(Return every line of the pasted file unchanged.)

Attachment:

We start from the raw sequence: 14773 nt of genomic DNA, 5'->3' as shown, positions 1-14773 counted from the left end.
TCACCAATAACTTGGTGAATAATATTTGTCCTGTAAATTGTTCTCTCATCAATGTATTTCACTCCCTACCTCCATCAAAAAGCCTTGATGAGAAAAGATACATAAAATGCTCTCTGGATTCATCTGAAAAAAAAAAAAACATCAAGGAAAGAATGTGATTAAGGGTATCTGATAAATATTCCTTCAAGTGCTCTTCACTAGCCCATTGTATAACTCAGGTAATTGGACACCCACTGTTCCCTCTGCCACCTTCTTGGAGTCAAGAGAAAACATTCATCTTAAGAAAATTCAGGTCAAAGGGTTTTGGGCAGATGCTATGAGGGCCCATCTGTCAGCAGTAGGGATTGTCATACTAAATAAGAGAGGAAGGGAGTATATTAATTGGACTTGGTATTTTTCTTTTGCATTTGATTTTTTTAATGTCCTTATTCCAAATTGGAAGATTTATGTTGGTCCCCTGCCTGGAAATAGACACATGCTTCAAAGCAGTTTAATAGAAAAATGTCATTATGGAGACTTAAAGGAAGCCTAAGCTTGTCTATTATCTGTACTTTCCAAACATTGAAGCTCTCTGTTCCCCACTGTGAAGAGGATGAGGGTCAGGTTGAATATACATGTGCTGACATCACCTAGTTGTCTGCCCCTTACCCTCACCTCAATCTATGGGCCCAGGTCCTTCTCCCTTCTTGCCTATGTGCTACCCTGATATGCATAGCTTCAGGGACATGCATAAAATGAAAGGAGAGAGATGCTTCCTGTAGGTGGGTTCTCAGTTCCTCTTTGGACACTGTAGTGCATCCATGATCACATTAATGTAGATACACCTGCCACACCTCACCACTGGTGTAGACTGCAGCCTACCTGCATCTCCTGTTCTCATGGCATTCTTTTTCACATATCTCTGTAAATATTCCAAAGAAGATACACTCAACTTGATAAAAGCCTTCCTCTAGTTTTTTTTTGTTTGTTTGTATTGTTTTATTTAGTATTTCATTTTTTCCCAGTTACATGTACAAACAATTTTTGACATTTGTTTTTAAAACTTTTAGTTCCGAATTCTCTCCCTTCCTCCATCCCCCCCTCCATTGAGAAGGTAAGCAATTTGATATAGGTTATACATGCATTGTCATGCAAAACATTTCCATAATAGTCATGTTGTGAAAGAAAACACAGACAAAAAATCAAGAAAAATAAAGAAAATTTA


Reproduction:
We start from the raw sequence: 14773 nt of genomic DNA, 5'->3' as shown, positions 1-14773 counted from the left end.
TCACCAATAACTTGGTGAATAATATTTGTCCTGTAAATTGTTCTCTCATCAATGTATTTCACTCCCTACCTCCATCAAAAAGCCTTGATGAGAAAAGATACATAAAATGCTCTCTGGATTCATCTGAAAAAAAAAAAAACATCAAGGAAAGAATGTGATTAAGGGTATCTGATAAATATTCCTTCAAGTGCTCTTCACTAGCCCATTGTATAACTCAGGTAATTGGACACCCACTGTTCCCTCTGCCACCTTCTTGGAGTCAAGAGAAAACATTCATCTTAAGAAAATTCAGGTCAAAGGGTTTTGGGCAGATGCTATGAGGGCCCATCTGTCAGCAGTAGGGATTGTCATACTAAATAAGAGAGGAAGGGAGTATATTAATTGGACTTGGTATTTTTCTTTTGCATTTGATTTTTTTAATGTCCTTATTCCAAATTGGAAGATTTATGTTGGTCCCCTGCCTGGAAATAGACACATGCTTCAAAGCAGTTTAATAGAAAAATGTCATTATGGAGACTTAAAGGAAGCCTAAGCTTGTCTATTATCTGTACTTTCCAAACATTGAAGCTCTCTGTTCCCCACTGTGAAGAGGATGAGGGTCAGGTTGAATATACATGTGCTGACATCACCTAGTTGTCTGCCCCTTACCCTCACCTCAATCTATGGGCCCAGGTCCTTCTCCCTTCTTGCCTATGTGCTACCCTGATATGCATAGCTTCAGGGACATGCATAAAATGAAAGGAGAGAGATGCTTCCTGTAGGTGGGTTCTCAGTTCCTCTTTGGACACTGTAGTGCATCCATGATCACATTAATGTAGATACACCTGCCACACCTCACCACTGGTGTAGACTGCAGCCTACCTGCATCTCCTGTTCTCATGGCATTCTTTTTCACATATCTCTGTAAATATTCCAAAGAAGATACACTCAACTTGATAAAAGCCTTCCTCTAGTTTTTTTTTGTTTGTTTGTATTGTTTTATTTAGTATTTCATTTTTTCCCAGTTACATGTACAAACAATTTTTGACATTTGTTTTTAAAACTTTTAGTTCCGAATTCTCTCCCTTCCTCCATCCCCCCCTCCATTGAGAAGGTAAGCAATTTGATATAGGTTATACATGCATTGTCATGCAAAACATTTCCATAATAGTCATGTTGTGAAAGAAAACACAGACAAAAAATCAAGAAAAATAAAGAAAATTTA